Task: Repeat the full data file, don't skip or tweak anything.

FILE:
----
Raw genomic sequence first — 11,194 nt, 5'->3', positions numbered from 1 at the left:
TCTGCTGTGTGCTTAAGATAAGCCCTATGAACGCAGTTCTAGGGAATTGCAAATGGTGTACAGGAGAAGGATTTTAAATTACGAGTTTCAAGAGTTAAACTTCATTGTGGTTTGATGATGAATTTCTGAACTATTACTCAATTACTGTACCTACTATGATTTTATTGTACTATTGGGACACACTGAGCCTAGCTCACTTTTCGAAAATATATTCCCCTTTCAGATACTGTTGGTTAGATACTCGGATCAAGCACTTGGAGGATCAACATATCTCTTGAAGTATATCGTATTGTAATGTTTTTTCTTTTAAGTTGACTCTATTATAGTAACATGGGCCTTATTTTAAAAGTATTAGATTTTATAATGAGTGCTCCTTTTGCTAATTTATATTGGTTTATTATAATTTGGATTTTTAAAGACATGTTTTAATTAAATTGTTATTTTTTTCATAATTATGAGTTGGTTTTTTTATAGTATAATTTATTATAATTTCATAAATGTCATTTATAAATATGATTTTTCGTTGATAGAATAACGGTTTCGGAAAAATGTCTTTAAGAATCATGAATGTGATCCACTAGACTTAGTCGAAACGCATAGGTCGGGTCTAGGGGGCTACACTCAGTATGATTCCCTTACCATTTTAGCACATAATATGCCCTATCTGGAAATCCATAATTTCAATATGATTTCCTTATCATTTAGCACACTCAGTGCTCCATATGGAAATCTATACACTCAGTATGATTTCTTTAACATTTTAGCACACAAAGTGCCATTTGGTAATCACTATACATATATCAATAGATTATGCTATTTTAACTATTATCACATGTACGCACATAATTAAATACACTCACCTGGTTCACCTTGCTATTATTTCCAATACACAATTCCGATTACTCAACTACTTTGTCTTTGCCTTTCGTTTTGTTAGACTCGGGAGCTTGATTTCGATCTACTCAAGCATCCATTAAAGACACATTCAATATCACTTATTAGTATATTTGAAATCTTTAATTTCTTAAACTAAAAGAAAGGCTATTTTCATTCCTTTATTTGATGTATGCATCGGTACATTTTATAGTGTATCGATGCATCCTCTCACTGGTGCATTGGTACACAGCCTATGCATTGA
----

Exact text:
Raw genomic sequence first — 11,194 nt, 5'->3', positions numbered from 1 at the left:
TCTGCTGTGTGCTTAAGATAAGCCCTATGAACGCAGTTCTAGGGAATTGCAAATGGTGTACAGGAGAAGGATTTTAAATTACGAGTTTCAAGAGTTAAACTTCATTGTGGTTTGATGATGAATTTCTGAACTATTACTCAATTACTGTACCTACTATGATTTTATTGTACTATTGGGACACACTGAGCCTAGCTCACTTTTCGAAAATATATTCCCCTTTCAGATACTGTTGGTTAGATACTCGGATCAAGCACTTGGAGGATCAACATATCTCTTGAAGTATATCGTATTGTAATGTTTTTTCTTTTAAGTTGACTCTATTATAGTAACATGGGCCTTATTTTAAAAGTATTAGATTTTATAATGAGTGCTCCTTTTGCTAATTTATATTGGTTTATTATAATTTGGATTTTTAAAGACATGTTTTAATTAAATTGTTATTTTTTTCATAATTATGAGTTGGTTTTTTTATAGTATAATTTATTATAATTTCATAAATGTCATTTATAAATATGATTTTTCGTTGATAGAATAACGGTTTCGGAAAAATGTCTTTAAGAATCATGAATGTGATCCACTAGACTTAGTCGAAACGCATAGGTCGGGTCTAGGGGGCTACACTCAGTATGATTCCCTTACCATTTTAGCACATAATATGCCCTATCTGGAAATCCATAATTTCAATATGATTTCCTTATCATTTAGCACACTCAGTGCTCCATATGGAAATCTATACACTCAGTATGATTTCTTTAACATTTTAGCACACAAAGTGCCATTTGGTAATCACTATACATATATCAATAGATTATGCTATTTTAACTATTATCACATGTACGCACATAATTAAATACACTCACCTGGTTCACCTTGCTATTATTTCCAATACACAATTCCGATTACTCAACTACTTTGTCTTTGCCTTTCGTTTTGTTAGACTCGGGAGCTTGATTTCGATCTACTCAAGCATCCATTAAAGACACATTCAATATCACTTATTAGTATATTTGAAATCTTTAATTTCTTAAACTAAAAGAAAGGCTATTTTCATTCCTTTATTTGATGTATGCATCGGTACATTTTATAGTGTATCGATGCATCCTCTCACTGGTGCATTGGTACACAGCCTATGCATTGA